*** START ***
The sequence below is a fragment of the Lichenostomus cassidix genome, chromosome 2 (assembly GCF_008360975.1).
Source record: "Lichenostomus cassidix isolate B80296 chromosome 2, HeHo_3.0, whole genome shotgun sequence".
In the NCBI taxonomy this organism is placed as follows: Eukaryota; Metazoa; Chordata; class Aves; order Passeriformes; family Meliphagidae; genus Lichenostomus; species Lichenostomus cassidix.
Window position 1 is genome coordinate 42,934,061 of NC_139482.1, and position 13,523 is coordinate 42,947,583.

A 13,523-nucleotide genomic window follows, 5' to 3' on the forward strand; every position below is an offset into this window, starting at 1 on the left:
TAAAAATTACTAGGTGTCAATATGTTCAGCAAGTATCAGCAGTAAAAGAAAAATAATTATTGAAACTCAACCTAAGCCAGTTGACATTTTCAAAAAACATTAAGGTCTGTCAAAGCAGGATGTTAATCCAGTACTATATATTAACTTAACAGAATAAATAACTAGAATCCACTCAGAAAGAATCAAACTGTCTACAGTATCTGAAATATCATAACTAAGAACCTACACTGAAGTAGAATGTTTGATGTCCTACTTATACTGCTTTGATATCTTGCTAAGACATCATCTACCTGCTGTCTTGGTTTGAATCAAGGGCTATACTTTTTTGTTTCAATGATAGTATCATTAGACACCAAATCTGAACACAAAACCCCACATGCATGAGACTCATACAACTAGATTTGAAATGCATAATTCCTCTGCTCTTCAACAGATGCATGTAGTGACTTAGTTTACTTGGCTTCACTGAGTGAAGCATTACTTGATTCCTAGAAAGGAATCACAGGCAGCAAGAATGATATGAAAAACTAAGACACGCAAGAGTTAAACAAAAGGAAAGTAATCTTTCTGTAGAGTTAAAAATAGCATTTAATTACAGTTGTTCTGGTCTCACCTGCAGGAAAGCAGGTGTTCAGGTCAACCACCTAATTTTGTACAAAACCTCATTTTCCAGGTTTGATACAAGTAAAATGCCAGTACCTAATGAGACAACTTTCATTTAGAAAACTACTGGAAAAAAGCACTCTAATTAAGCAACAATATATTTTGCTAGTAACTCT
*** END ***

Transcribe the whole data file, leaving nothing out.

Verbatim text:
The sequence below is a fragment of the Lichenostomus cassidix genome, chromosome 2 (assembly GCF_008360975.1).
Source record: "Lichenostomus cassidix isolate B80296 chromosome 2, HeHo_3.0, whole genome shotgun sequence".
In the NCBI taxonomy this organism is placed as follows: Eukaryota; Metazoa; Chordata; class Aves; order Passeriformes; family Meliphagidae; genus Lichenostomus; species Lichenostomus cassidix.
Window position 1 is genome coordinate 42,934,061 of NC_139482.1, and position 13,523 is coordinate 42,947,583.

A 13,523-nucleotide genomic window follows, 5' to 3' on the forward strand; every position below is an offset into this window, starting at 1 on the left:
TAAAAATTACTAGGTGTCAATATGTTCAGCAAGTATCAGCAGTAAAAGAAAAATAATTATTGAAACTCAACCTAAGCCAGTTGACATTTTCAAAAAACATTAAGGTCTGTCAAAGCAGGATGTTAATCCAGTACTATATATTAACTTAACAGAATAAATAACTAGAATCCACTCAGAAAGAATCAAACTGTCTACAGTATCTGAAATATCATAACTAAGAACCTACACTGAAGTAGAATGTTTGATGTCCTACTTATACTGCTTTGATATCTTGCTAAGACATCATCTACCTGCTGTCTTGGTTTGAATCAAGGGCTATACTTTTTTGTTTCAATGATAGTATCATTAGACACCAAATCTGAACACAAAACCCCACATGCATGAGACTCATACAACTAGATTTGAAATGCATAATTCCTCTGCTCTTCAACAGATGCATGTAGTGACTTAGTTTACTTGGCTTCACTGAGTGAAGCATTACTTGATTCCTAGAAAGGAATCACAGGCAGCAAGAATGATATGAAAAACTAAGACACGCAAGAGTTAAACAAAAGGAAAGTAATCTTTCTGTAGAGTTAAAAATAGCATTTAATTACAGTTGTTCTGGTCTCACCTGCAGGAAAGCAGGTGTTCAGGTCAACCACCTAATTTTGTACAAAACCTCATTTTCCAGGTTTGATACAAGTAAAATGCCAGTACCTAATGAGACAACTTTCATTTAGAAAACTACTGGAAAAAAGCACTCTAATTAAGCAACAATATATTTTGCTAGTAACTCT